Saudi establishes camel milk firm in California

Saudi establishes camel milk firm in California
Updated 02 July 2014

Saudi establishes camel milk firm in California

Saudi establishes camel milk firm in California

A young Saudi has established a company selling camel's milk in the United States, despite the animals reportedly being the source of the Middle East Respiratory Syndrome (MERS) coronavirus.
According to a report in a Los Angeles newspaper, Walid Abdulwahab, 23, set up the company as part of his class project at the University of Southern California.
The lighthearted slogan of his company, Desert Farms, is "Make every day a humpday."
Supplied by seven small camel farms, most of them owned by Amish, the Santa Monica-based company recently sold camel milk of $100,000, as it spreads its claims of nutritional and health benefits, the report stated.
"What we know about the camel milk is that, in terms of health, it outperforms every other dairy beverage," Abdulwahab reportedly said.
With no appreciable difference in taste from cow's milk, camel's has 50 percent less fat and about 40 fewer calories per cup. It also has about the same amounts of other nutrients. Desert Farms sells milk raw or pasteurized, with the pasteurized version in most stores, the report stated.
But it doesn't come cheap. A pint, or almost 500mls, costs $16 to $19 online (SR60 to SR71).
The report stated that Abdulwahab's project was inspired by a visit home to Saudi Arabia. After investing his own funds to launch in January, he now supplies camel's milk to stores in Northern California, in addition to selling it online.
Around 80 percent of its products are sold to families that have autistic children, because camel's milk apparently helps to improve the motor skills of these children.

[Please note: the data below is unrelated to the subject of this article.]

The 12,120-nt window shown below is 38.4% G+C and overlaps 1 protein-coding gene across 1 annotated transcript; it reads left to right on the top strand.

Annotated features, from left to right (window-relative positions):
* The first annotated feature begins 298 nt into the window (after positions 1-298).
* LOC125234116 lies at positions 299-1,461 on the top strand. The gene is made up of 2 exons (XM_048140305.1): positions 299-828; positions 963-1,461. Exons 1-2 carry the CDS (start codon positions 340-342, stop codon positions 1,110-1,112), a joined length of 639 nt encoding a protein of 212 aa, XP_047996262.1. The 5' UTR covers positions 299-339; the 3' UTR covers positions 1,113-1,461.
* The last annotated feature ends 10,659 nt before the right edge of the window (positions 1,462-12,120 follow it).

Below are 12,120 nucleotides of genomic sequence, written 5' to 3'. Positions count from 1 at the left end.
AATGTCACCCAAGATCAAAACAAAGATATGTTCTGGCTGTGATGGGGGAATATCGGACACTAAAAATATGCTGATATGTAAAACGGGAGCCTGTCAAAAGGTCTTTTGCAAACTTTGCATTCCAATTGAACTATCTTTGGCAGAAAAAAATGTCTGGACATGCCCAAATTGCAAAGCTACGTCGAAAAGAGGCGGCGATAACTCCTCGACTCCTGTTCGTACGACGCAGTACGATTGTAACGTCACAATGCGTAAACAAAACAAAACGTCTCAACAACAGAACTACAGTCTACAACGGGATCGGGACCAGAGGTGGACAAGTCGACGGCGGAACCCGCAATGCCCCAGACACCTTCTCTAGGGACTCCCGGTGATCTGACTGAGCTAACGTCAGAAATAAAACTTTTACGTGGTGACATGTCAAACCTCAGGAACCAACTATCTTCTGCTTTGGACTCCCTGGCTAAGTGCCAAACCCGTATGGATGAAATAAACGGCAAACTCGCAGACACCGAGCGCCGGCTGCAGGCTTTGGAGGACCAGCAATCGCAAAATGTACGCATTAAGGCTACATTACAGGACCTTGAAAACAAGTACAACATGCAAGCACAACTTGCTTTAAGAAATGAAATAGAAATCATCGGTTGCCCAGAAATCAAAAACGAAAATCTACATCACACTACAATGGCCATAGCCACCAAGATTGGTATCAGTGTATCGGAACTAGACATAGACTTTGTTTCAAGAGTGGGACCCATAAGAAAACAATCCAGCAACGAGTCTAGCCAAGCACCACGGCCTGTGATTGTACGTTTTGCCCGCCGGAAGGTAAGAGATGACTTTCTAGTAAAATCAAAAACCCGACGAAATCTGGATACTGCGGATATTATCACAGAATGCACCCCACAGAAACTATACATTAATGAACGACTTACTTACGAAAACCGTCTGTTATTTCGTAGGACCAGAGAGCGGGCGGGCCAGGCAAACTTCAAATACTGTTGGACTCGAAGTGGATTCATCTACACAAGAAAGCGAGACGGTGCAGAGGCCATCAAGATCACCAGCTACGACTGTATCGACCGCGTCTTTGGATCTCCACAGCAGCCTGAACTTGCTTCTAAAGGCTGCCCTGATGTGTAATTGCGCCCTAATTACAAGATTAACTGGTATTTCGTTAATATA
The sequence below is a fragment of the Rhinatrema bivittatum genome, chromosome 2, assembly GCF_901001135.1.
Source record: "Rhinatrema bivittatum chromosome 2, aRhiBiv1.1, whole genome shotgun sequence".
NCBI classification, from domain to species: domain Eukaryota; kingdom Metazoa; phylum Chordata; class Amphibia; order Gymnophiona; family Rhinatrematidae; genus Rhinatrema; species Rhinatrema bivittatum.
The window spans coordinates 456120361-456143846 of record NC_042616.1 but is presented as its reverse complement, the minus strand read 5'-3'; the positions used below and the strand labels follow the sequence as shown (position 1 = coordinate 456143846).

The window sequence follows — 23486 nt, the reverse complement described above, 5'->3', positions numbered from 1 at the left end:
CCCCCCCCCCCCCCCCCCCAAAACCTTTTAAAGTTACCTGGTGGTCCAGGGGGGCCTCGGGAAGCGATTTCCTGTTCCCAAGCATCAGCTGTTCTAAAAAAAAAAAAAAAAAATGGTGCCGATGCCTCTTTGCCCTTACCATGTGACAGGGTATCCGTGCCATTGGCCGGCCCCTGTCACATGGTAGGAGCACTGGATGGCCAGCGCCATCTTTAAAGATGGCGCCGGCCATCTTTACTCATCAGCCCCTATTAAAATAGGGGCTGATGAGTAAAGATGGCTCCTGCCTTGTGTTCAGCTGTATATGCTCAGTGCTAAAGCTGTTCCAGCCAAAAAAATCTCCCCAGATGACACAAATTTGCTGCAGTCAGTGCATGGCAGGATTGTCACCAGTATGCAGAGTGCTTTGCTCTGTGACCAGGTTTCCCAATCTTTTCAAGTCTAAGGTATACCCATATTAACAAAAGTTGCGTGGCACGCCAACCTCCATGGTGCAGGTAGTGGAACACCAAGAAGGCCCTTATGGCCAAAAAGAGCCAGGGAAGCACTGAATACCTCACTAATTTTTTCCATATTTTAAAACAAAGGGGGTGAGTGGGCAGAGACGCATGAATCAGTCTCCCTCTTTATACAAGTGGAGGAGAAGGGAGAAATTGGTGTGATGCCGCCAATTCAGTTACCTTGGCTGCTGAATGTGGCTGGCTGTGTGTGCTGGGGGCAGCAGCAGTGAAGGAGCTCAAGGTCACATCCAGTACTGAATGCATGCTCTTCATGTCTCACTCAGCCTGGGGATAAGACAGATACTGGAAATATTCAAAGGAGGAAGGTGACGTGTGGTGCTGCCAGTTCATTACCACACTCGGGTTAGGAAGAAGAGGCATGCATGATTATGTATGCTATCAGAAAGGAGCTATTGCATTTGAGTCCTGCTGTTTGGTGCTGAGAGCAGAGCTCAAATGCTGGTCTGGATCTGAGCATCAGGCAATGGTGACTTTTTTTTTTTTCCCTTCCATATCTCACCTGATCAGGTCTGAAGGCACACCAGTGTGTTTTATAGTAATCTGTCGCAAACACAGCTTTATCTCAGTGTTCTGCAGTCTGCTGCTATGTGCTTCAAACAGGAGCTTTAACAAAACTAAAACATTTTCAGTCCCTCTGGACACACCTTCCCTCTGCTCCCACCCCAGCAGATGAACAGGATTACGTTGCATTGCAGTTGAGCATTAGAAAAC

"Camel milk has been used for centuries in the Middle East by nomads and Bedouins, and they swore by it," he said.
"That's why people have faith in it, it's a historical product."
While researching his class project, he learned that some farms in the West and Midwest, mostly owned by Amish, milked camels. He approached them, and soon seven small farms began supplying milk for Desert Farms, the report stated.
According to Abdulwahab, cows outnumber camels by about 18,000 to 1 in US, making cow's milk less pricey.
"Nobody has tested camel's milk scientifically," said Jay Gargus, director of the University of California Irvine Center for Autism Research and Translation.
After partnering with Christina Adams, a writer who has reported success with camel milk and her own son, the Irvine labs began tests this month to "see if there's some basis to it," he reportedly said.


Saudi TV says missile or drone intercepted over Riyadh

Saudi TV says missile or drone intercepted over Riyadh
Updated 40 min 55 sec ago

Saudi TV says missile or drone intercepted over Riyadh

Saudi TV says missile or drone intercepted over Riyadh
  • Social media users posted video of what appeared to be an explosion in the air over Riyadh
  • The Houthis did not immediately acknowledge launching a missile or a drone toward Riyadh

DUBAI: Saudi Arabia said Saturday it intercepted an apparent missile or drone attack over its capital, Riyadh, amid the kingdom’s yearslong war against neighboring Yemen’s Houthi rebels.
Social media users posted video of what appeared to be an explosion in the air over Riyadh. Saudi state TV quoted authorities in the kingdom acknowledging the interception.
The Houthis did not immediately acknowledge launching a missile or a drone toward Riyadh.
The Houthis have held Yemen’s capital, Sanaa, since September 2014. Saudi Arabia and its allies launched a war against them in March 2015 in support of Yemen’s internationally recognized government.
The war has been mired in a stalemate for years. Riyadh has been targeted in sporadic missile attacks in that time, while the Houthis also have launched missile and drone strikes.
Western experts, Saudi Arabia and the U.S. say Iran has supplied arms, including ballistic missiles to the Houthis. Iran denies that, though devices in the weapons link back to Tehran.